40 FINANCE & DEVELOPMENT | March 2019
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ART: ISTOCK / RASTUDIO
Does a Minimum Wage Help Workers?
An overly generous wage may prompt employers to cut jobs
Piyaporn Sodsriwiboon and Gabriel Srour
ALMOST EVERY COUNTRY has a minimum wage.
e details var y: some countries, such as France,
ﬁx a universal mi nimum across the economy,
while others, such as New Ze aland and South
Africa, di ﬀerentiate between sectors and t ypes
of workers. Typically, the minimum wage is set
by the government and revised periodically in
consultation with business and labor organiza-
tions (see chart).
Minimum wages have be en justiﬁed on moral,
social, and economic grounds. But the overa rching
objective is to boost incomes and improve the
welfare of workers at the low end of the ladder,
while also reducing inequa lity and promoting
social inclusiveness. Critics c ounter that rather
than improving welfa re, minimum wage s are
counterproductive because they d isrupt the
market for labor. ey argue that t here are other,
better-targeted, and less distortionary ways to
provide socia l assistance.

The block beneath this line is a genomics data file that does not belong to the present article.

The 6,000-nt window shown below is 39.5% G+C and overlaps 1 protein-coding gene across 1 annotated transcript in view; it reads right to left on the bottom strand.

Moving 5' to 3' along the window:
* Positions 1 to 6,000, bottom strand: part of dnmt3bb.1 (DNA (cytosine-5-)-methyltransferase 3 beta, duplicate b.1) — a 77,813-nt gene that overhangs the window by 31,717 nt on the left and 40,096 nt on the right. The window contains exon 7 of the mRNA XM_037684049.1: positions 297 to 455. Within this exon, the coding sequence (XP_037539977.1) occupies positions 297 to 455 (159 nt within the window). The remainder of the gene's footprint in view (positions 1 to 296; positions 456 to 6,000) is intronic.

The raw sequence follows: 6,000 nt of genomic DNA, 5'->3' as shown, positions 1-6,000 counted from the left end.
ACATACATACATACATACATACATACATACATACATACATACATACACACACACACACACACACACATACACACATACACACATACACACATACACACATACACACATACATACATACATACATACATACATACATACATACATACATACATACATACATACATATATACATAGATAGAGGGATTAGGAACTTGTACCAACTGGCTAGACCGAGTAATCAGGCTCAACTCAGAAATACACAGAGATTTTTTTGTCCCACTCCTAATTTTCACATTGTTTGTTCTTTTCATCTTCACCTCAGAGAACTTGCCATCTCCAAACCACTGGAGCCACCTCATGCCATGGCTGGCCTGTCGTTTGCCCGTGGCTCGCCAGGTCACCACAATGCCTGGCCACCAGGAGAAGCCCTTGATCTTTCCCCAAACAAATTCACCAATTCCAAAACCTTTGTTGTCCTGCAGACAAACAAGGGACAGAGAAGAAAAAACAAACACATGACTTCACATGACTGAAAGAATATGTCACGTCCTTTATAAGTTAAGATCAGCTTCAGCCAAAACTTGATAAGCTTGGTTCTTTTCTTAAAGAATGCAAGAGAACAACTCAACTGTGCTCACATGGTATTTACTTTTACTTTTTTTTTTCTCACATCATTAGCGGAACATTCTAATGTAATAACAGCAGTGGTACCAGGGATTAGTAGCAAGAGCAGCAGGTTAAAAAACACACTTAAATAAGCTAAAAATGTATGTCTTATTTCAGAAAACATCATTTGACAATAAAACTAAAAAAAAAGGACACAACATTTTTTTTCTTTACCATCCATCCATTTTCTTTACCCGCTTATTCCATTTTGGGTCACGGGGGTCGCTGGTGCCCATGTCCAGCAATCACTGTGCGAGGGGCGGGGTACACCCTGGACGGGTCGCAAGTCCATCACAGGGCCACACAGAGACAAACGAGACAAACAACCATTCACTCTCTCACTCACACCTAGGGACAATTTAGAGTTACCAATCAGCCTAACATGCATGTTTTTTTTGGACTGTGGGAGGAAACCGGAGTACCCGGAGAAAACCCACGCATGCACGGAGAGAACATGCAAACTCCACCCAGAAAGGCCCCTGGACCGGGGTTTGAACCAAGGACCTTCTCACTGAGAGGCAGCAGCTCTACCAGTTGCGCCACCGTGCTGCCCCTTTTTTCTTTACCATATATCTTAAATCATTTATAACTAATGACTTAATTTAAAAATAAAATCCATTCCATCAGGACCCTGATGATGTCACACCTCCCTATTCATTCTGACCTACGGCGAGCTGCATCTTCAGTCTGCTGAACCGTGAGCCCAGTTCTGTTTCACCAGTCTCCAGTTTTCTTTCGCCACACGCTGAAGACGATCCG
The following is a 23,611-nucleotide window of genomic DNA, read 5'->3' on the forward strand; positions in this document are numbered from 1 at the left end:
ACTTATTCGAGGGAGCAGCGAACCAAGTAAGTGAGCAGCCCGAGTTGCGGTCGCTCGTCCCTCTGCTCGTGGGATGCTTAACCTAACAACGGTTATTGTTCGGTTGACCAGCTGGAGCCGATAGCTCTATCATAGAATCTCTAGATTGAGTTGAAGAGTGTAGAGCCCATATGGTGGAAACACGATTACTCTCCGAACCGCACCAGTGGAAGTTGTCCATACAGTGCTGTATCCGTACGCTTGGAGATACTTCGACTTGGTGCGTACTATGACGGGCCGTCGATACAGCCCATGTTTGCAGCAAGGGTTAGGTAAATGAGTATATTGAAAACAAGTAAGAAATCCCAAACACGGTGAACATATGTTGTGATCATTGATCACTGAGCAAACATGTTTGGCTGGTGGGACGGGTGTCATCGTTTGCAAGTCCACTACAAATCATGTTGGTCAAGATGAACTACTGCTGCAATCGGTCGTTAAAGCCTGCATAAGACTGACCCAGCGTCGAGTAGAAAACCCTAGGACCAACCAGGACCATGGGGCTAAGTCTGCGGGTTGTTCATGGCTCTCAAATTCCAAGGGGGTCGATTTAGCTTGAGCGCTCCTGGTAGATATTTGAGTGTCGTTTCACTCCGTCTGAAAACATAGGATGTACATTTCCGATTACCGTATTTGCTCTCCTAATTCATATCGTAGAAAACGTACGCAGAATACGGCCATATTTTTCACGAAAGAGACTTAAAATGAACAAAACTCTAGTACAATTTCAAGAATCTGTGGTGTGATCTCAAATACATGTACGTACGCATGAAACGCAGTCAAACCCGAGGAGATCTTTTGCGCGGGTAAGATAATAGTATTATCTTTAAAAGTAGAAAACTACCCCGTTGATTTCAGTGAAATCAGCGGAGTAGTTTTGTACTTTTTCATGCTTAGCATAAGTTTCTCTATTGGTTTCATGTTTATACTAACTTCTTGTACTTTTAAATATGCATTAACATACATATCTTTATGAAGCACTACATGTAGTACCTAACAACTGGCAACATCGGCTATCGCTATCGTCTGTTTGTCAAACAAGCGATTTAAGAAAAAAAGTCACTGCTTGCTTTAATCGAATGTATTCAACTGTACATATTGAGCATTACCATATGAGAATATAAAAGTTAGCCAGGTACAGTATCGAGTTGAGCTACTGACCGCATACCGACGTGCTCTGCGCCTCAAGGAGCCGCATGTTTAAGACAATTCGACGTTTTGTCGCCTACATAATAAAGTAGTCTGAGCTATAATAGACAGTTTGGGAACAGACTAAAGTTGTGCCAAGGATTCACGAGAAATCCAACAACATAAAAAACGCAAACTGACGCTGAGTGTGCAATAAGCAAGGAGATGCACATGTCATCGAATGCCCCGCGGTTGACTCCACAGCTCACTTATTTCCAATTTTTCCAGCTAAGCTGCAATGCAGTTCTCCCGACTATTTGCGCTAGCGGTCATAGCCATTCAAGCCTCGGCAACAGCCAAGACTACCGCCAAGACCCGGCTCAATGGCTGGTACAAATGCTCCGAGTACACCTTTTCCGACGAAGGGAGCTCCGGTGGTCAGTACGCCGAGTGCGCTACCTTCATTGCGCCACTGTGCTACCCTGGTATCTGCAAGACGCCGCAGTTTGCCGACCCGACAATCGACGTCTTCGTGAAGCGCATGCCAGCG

Impact on welfare
So does an increase in t he minimum wage actual ly
beneﬁt low-income workers? It depends.
First, employers may not comply with the min-
imum wage law. If no one actually receives t he
minimum, or if the law is mostly on paper, it is
irrelevant. For example, in countries with large
shadow economies, employers often give work-
ers under-the-table wage supplements, sometimes
known as “envelope payments,” to evade taxes or
the cost of providing beneﬁts. In th is situation, the
employer could react to an increase in the mini-
mum wage by reducing envelope payments, leaving
overall compensation uncha nged. Employers might
also underreport the number of hours employees
worked, also leaving tota l pay unchanged. Or the
employer might not report employme nt at all,
evading the minimum wage law entirely.
Second, even when minimum wage reg ulations
are fully respec ted, additional earn ings may face